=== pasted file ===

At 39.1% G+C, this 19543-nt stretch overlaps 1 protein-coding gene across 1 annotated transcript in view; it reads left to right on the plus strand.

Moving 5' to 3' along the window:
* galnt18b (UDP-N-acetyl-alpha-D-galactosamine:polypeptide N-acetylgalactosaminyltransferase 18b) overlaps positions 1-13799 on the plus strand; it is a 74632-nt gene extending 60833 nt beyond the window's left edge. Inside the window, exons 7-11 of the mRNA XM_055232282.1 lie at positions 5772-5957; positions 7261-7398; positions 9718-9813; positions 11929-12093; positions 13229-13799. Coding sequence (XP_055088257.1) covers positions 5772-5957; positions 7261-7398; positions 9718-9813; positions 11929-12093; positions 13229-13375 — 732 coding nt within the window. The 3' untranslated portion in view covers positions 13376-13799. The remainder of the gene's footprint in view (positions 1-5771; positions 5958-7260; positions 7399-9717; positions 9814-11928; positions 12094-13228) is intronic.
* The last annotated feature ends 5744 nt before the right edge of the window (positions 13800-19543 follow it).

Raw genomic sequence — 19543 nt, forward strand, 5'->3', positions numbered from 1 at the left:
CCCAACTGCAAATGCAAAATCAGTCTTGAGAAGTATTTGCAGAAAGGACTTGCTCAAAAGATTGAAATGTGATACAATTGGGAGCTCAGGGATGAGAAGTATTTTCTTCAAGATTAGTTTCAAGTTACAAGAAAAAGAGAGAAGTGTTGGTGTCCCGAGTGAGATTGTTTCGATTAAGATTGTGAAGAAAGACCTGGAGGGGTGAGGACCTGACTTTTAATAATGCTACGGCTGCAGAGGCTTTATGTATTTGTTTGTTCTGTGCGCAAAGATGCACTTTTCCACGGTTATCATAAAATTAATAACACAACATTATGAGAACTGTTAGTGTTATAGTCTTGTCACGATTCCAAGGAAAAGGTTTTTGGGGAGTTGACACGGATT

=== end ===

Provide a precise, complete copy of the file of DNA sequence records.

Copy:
At 39.1% G+C, this 19543-nt stretch overlaps 1 protein-coding gene across 1 annotated transcript in view; it reads left to right on the plus strand.

Moving 5' to 3' along the window:
* galnt18b (UDP-N-acetyl-alpha-D-galactosamine:polypeptide N-acetylgalactosaminyltransferase 18b) overlaps positions 1-13799 on the plus strand; it is a 74632-nt gene extending 60833 nt beyond the window's left edge. Inside the window, exons 7-11 of the mRNA XM_055232282.1 lie at positions 5772-5957; positions 7261-7398; positions 9718-9813; positions 11929-12093; positions 13229-13799. Coding sequence (XP_055088257.1) covers positions 5772-5957; positions 7261-7398; positions 9718-9813; positions 11929-12093; positions 13229-13375 — 732 coding nt within the window. The 3' untranslated portion in view covers positions 13376-13799. The remainder of the gene's footprint in view (positions 1-5771; positions 5958-7260; positions 7399-9717; positions 9814-11928; positions 12094-13228) is intronic.
* The last annotated feature ends 5744 nt before the right edge of the window (positions 13800-19543 follow it).

Raw genomic sequence — 19543 nt, forward strand, 5'->3', positions numbered from 1 at the left:
CCCAACTGCAAATGCAAAATCAGTCTTGAGAAGTATTTGCAGAAAGGACTTGCTCAAAAGATTGAAATGTGATACAATTGGGAGCTCAGGGATGAGAAGTATTTTCTTCAAGATTAGTTTCAAGTTACAAGAAAAAGAGAGAAGTGTTGGTGTCCCGAGTGAGATTGTTTCGATTAAGATTGTGAAGAAAGACCTGGAGGGGTGAGGACCTGACTTTTAATAATGCTACGGCTGCAGAGGCTTTATGTATTTGTTTGTTCTGTGCGCAAAGATGCACTTTTCCACGGTTATCATAAAATTAATAACACAACATTATGAGAACTGTTAGTGTTATAGTCTTGTCACGATTCCAAGGAAAAGGTTTTTGGGGAGTTGACACGGATT